Prior to working in the life insurance industry I had no clue what to look for when it came to buying life insurance. Truth be told, I was fairly newly married with no kids and had adequate coverage through my employer. As I progressed in my life insurance career, I moved into a back office support role and was amazed at how much goes into a decision to buy life insurance.
Over that time I got to see sales representatives who did things the “right” way and those that were solely driven by commissions. Buying life insurance is difficult enough not to have to deal with greed on top of it, but it’s the nature of the beast and sadly, isn’t relegated solely to this industry. That said, while purchasing life insurance is going to be different for each individual, there are some basic tips you want to follow when you’re looking to buy life insurance.
Tips to Buying Life Insurance
This list is not meant to be exhaustive, but merely a good starting point that should help you as you’re in the middle of buying life insurance.
Know your situation - I covered this to a certain extent in my discussion on when is the right time to buy life insurance. Simply put, each of our situations are going to be different and that is what should guide you. I’m a husband with a young and growing family. Thus my coverage needs are going to be different from someone who is older and retired or someone who is young and single. There are also different calculations as to how much life insurance you could buy. Generally, they vary anywhere from 5 to 10 times your annual earnings. These can be relatively good guides, but when it comes to buying life insurance you need to do what’s best for you and your given situation and not some formula. This also means the possibility that you may not even need to buy life insurance. If that’s the decision you make, follow it if it meets your needs.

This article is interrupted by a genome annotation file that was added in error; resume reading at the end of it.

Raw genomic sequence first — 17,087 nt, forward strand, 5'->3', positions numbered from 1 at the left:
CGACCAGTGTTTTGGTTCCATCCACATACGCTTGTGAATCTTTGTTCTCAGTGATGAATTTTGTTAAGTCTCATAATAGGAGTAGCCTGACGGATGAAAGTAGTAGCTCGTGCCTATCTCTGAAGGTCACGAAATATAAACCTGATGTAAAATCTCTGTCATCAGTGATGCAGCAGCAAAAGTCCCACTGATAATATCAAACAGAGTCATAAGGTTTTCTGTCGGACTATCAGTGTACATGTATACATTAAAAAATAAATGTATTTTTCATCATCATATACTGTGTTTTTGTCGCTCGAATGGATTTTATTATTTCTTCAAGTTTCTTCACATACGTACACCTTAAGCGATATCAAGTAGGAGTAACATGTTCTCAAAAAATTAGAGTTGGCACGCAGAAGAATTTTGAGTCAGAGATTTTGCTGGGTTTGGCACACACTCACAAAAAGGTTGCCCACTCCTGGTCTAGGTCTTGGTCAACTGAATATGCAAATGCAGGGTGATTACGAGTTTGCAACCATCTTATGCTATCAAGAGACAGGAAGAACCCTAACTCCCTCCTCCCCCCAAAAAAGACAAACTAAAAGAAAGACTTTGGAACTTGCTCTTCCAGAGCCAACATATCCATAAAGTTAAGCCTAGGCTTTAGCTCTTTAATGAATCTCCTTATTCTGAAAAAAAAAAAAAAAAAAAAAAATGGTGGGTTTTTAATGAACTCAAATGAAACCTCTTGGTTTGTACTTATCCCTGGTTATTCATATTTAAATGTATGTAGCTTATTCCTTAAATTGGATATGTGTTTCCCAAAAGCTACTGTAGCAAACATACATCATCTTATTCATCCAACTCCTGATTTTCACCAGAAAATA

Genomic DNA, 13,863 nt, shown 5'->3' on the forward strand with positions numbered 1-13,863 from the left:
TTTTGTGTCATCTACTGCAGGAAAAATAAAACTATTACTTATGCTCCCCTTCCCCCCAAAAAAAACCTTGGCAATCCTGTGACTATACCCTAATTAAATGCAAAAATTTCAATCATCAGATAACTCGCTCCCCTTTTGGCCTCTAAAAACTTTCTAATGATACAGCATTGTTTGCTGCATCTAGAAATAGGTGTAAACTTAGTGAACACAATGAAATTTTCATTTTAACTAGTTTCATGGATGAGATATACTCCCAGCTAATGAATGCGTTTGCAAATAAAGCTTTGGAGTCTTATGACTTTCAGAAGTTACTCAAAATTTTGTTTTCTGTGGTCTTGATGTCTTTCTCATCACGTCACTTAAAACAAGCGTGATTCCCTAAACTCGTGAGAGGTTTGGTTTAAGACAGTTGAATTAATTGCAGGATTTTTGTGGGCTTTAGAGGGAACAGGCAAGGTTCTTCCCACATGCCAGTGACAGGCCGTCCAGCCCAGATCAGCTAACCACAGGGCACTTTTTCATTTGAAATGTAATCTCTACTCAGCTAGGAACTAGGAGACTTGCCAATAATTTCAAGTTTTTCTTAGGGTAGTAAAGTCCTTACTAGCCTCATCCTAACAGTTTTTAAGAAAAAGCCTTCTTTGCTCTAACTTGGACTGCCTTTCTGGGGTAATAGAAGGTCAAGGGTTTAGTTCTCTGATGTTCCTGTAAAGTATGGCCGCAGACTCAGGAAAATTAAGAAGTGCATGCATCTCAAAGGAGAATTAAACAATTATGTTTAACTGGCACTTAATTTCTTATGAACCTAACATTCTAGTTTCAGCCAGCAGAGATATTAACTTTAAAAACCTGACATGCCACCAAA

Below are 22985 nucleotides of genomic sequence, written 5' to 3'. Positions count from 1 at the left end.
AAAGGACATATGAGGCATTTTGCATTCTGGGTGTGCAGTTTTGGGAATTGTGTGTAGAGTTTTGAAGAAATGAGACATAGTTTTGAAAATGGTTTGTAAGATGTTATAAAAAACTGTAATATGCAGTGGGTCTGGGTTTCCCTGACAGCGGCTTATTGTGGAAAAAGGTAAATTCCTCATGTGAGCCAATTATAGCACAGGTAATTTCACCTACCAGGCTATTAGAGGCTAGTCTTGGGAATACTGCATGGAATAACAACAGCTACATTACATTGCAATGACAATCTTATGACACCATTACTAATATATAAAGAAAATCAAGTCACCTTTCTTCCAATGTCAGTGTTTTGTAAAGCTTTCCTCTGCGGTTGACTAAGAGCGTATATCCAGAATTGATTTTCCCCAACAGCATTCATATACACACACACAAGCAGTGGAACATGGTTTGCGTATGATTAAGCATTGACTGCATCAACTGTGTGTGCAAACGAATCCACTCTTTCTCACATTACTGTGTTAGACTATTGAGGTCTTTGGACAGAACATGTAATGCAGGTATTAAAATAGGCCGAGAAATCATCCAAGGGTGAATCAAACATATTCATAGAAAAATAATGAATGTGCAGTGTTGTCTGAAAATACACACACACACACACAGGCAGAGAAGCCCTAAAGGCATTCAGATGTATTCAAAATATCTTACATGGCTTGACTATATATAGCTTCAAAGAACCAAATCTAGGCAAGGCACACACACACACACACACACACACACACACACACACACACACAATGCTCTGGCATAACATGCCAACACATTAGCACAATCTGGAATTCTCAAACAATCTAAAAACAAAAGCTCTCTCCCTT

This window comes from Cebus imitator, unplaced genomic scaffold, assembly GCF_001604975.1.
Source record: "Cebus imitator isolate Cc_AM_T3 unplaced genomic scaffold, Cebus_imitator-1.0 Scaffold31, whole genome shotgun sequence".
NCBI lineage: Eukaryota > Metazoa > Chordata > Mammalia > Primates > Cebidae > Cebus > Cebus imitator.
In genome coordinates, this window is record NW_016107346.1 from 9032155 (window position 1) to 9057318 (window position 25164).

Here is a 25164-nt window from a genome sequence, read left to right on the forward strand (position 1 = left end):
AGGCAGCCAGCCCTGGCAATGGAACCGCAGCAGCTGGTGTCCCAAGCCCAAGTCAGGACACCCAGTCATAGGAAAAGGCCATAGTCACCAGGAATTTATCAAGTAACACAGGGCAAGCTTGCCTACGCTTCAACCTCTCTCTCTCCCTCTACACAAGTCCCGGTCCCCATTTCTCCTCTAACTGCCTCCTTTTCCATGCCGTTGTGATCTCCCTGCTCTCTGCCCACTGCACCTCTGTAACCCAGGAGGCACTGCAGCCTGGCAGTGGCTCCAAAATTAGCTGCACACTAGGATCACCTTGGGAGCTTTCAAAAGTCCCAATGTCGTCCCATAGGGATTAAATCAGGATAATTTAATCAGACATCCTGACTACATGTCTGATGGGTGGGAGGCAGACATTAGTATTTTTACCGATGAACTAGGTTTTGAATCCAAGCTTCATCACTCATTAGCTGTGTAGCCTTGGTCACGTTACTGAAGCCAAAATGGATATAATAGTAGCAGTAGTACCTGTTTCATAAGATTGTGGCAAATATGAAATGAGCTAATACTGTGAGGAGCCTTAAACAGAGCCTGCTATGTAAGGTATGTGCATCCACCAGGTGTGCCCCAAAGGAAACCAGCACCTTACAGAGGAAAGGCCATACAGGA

Go independent – as in buy from an independent broker. When you’re buying life insurance, you want to deal with someone who is not going to be incented to push you towards one product or another. You want to be able to have access to multiple products and companies in order to get the best value as well as best fit. While not perfect, this also helps you make sure you’re more inclined to get a sales representative who’s not solely driven by commissions.
There is more than one policy type - As I covered in What is the difference between term life and whole life insurance, there is some variety when you’re purchasing life insurance. That variety includes term life insurance which covers a specific term, usually somewhere between 10 to 30 years and is generally cheaper. There is also permanent coverage which comes in the form of whole life or universal life insurance. For the overwhelming majority, term life insurance is generally going to meet your needs adequately. That said, it’s going to be based largely off your given situation and needs. You may also find that you have no need to buy life insurance, and are adequately covered through group life you can secure through your employer…or nothing at all.